The destructiveness inherent in war is plain to see in the loss of human life, but the environmental costs are equally important yet too often overlooked.

Throughout history, war has been a catalyst for technological advancement. Innovation is borne out of the desire to gain an advantage over the enemy. From developments in aviation capabilities in the First World War to the creation of the atomic bomb in the Second.

Ever-expanding military technology is increasingly deadly and has an increasing thirst for energy. Given the nature of military activity, it lends itself to fossil fuel use owing to its huge reliance on aviation and shipping.

However, decarbonisation is required in every sector if we are to reach net zero globally by 2050, with the aim of limiting global warming to 1.5C above pre-industrial levels. The focus is often placed on reducing the emissions of transport, agriculture and construction within civil society, but the decarbonisation of the military is rarely discussed. There are many questions to be asked about the carbon footprint of war, which could unfortunately increase in prevalence as this century develops and the likelihood of drought, flooding and food scarcity increases as a direct result of human-caused climate change. Notwithstanding this, there are lessons to be learned from wars gone by on how we can win the fight against climate change.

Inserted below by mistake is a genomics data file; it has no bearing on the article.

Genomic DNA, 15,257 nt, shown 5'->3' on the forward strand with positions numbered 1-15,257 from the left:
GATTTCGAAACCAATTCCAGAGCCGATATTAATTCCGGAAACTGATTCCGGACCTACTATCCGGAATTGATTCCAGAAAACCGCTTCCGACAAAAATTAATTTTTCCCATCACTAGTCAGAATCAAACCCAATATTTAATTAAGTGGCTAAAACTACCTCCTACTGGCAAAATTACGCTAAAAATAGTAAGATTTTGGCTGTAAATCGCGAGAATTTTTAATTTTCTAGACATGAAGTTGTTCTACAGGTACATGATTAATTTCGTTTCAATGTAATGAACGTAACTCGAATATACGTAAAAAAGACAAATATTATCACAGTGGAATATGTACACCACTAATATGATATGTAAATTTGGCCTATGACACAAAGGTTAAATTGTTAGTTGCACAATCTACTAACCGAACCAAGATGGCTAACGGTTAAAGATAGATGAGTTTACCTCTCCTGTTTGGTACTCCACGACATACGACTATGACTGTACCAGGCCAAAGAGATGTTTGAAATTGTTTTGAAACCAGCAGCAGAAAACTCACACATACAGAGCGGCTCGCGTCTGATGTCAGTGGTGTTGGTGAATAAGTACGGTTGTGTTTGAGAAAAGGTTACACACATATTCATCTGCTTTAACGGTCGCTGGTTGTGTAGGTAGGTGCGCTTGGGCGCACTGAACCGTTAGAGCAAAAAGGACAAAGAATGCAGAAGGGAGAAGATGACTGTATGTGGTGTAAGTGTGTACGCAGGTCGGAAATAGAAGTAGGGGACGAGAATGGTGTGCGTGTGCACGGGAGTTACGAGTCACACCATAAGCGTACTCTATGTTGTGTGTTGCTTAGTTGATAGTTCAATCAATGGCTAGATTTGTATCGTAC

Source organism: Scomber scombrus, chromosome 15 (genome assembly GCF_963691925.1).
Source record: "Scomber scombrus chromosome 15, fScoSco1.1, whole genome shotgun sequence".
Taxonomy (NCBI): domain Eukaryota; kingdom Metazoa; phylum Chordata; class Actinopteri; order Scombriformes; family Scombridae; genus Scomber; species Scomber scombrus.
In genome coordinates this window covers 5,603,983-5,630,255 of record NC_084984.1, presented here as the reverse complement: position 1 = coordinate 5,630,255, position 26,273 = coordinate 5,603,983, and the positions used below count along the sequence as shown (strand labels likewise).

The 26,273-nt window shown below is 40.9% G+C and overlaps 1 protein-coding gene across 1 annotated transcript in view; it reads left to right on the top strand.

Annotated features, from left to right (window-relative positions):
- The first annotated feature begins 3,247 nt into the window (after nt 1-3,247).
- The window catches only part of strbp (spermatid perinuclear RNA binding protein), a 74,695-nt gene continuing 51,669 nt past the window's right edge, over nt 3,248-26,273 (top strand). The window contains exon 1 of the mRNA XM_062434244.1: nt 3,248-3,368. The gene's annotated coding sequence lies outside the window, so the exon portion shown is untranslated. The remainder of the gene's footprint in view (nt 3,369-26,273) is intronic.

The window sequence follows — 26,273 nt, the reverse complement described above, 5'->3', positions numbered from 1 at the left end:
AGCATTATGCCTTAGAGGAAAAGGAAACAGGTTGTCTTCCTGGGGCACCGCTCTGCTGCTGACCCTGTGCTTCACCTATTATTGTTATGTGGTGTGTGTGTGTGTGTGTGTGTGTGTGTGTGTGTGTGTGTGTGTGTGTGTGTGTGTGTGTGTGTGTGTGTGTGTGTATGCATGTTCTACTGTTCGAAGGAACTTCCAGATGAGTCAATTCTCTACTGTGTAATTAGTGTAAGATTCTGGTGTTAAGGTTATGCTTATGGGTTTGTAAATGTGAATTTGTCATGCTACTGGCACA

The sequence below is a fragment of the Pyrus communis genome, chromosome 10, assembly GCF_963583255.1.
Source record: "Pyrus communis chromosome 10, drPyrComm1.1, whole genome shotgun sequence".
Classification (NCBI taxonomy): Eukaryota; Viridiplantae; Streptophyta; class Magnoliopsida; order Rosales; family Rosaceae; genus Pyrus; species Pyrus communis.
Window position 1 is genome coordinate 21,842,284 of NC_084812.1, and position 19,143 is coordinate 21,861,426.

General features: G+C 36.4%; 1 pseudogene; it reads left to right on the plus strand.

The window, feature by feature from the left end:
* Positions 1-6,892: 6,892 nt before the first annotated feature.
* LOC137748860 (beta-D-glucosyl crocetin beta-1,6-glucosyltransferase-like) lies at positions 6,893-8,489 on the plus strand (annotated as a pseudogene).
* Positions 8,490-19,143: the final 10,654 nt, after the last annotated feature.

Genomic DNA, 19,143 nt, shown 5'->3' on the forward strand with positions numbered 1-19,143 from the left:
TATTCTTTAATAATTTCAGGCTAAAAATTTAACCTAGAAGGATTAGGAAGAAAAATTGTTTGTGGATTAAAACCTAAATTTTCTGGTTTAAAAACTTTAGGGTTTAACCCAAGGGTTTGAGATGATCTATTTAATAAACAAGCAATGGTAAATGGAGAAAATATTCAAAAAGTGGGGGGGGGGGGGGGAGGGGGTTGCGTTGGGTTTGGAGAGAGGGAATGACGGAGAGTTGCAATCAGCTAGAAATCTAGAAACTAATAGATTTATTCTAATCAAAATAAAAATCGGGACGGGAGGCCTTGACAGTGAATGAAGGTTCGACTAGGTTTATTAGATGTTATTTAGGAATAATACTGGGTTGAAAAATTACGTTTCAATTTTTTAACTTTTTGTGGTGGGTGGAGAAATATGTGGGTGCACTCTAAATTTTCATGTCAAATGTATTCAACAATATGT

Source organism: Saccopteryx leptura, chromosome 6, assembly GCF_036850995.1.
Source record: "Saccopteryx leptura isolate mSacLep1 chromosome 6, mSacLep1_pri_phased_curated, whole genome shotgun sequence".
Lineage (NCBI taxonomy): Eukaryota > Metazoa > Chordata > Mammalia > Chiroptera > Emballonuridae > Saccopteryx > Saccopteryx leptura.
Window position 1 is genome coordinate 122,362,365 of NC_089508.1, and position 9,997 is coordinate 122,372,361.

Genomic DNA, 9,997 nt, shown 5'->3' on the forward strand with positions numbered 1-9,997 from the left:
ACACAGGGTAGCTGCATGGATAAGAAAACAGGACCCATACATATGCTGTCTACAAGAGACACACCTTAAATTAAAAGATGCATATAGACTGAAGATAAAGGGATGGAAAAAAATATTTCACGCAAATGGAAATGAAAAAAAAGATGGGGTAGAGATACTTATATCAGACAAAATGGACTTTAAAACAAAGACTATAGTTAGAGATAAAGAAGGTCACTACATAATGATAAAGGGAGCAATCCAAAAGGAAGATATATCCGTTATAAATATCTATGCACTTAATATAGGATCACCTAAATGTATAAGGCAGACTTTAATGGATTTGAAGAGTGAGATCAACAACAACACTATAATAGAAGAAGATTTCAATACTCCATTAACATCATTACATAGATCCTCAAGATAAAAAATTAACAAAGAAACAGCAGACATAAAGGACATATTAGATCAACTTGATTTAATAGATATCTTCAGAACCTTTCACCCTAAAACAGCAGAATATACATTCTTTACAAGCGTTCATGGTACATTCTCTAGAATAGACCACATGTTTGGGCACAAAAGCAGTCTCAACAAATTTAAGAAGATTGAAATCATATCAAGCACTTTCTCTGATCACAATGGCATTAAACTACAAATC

The impact of war

There is no requirement for countries to report their military emissions under the Paris Agreement, so the quality of data globally is very poor. Best estimates, based on the available data, suggest that the global military’s carbon footprint could account for 5.5% of greenhouse gas emissions worldwide.

The US Department of Defence is the largest institutional consumer of oil in the world, using more than 100 million barrels each year — approximately the same amount consumed annually by Austria.